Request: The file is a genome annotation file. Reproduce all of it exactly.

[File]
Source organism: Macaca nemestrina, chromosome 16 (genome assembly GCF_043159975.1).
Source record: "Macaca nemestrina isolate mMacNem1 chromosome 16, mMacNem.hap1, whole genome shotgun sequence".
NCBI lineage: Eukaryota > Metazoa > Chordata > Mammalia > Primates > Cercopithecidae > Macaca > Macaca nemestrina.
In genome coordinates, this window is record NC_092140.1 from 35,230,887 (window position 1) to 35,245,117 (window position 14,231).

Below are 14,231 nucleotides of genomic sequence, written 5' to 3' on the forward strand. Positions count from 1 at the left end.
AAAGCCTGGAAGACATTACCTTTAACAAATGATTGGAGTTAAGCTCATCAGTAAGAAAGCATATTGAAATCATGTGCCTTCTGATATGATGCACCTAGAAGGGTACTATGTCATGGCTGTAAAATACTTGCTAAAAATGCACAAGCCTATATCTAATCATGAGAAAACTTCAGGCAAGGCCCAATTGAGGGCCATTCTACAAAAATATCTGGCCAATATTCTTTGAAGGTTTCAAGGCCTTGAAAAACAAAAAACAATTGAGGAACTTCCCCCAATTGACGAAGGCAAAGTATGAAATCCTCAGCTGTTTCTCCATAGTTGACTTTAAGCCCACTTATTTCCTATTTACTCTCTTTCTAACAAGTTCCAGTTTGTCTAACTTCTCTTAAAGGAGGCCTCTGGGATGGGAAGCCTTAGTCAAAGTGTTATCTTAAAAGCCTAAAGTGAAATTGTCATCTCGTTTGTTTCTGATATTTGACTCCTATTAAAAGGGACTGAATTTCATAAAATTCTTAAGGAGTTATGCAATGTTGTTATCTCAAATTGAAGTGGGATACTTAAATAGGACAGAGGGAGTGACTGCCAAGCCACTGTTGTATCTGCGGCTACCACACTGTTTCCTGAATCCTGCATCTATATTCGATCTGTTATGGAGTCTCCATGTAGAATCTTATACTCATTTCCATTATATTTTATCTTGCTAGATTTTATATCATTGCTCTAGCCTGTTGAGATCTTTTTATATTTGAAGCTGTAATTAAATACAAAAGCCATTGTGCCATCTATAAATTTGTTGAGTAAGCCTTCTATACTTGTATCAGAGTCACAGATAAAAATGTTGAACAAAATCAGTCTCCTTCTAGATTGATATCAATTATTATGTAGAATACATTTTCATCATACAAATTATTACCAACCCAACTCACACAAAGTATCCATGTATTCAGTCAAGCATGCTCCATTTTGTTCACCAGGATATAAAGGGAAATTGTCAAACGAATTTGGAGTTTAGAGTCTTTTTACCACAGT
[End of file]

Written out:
Source organism: Macaca nemestrina, chromosome 16 (genome assembly GCF_043159975.1).
Source record: "Macaca nemestrina isolate mMacNem1 chromosome 16, mMacNem.hap1, whole genome shotgun sequence".
NCBI lineage: Eukaryota > Metazoa > Chordata > Mammalia > Primates > Cercopithecidae > Macaca > Macaca nemestrina.
In genome coordinates, this window is record NC_092140.1 from 35,230,887 (window position 1) to 35,245,117 (window position 14,231).

Below are 14,231 nucleotides of genomic sequence, written 5' to 3' on the forward strand. Positions count from 1 at the left end.
AAAGCCTGGAAGACATTACCTTTAACAAATGATTGGAGTTAAGCTCATCAGTAAGAAAGCATATTGAAATCATGTGCCTTCTGATATGATGCACCTAGAAGGGTACTATGTCATGGCTGTAAAATACTTGCTAAAAATGCACAAGCCTATATCTAATCATGAGAAAACTTCAGGCAAGGCCCAATTGAGGGCCATTCTACAAAAATATCTGGCCAATATTCTTTGAAGGTTTCAAGGCCTTGAAAAACAAAAAACAATTGAGGAACTTCCCCCAATTGACGAAGGCAAAGTATGAAATCCTCAGCTGTTTCTCCATAGTTGACTTTAAGCCCACTTATTTCCTATTTACTCTCTTTCTAACAAGTTCCAGTTTGTCTAACTTCTCTTAAAGGAGGCCTCTGGGATGGGAAGCCTTAGTCAAAGTGTTATCTTAAAAGCCTAAAGTGAAATTGTCATCTCGTTTGTTTCTGATATTTGACTCCTATTAAAAGGGACTGAATTTCATAAAATTCTTAAGGAGTTATGCAATGTTGTTATCTCAAATTGAAGTGGGATACTTAAATAGGACAGAGGGAGTGACTGCCAAGCCACTGTTGTATCTGCGGCTACCACACTGTTTCCTGAATCCTGCATCTATATTCGATCTGTTATGGAGTCTCCATGTAGAATCTTATACTCATTTCCATTATATTTTATCTTGCTAGATTTTATATCATTGCTCTAGCCTGTTGAGATCTTTTTATATTTGAAGCTGTAATTAAATACAAAAGCCATTGTGCCATCTATAAATTTGTTGAGTAAGCCTTCTATACTTGTATCAGAGTCACAGATAAAAATGTTGAACAAAATCAGTCTCCTTCTAGATTGATATCAATTATTATGTAGAATACATTTTCATCATACAAATTATTACCAACCCAACTCACACAAAGTATCCATGTATTCAGTCAAGCATGCTCCATTTTGTTCACCAGGATATAAAGGGAAATTGTCAAACGAATTTGGAGTTTAGAGTCTTTTTACCACAGT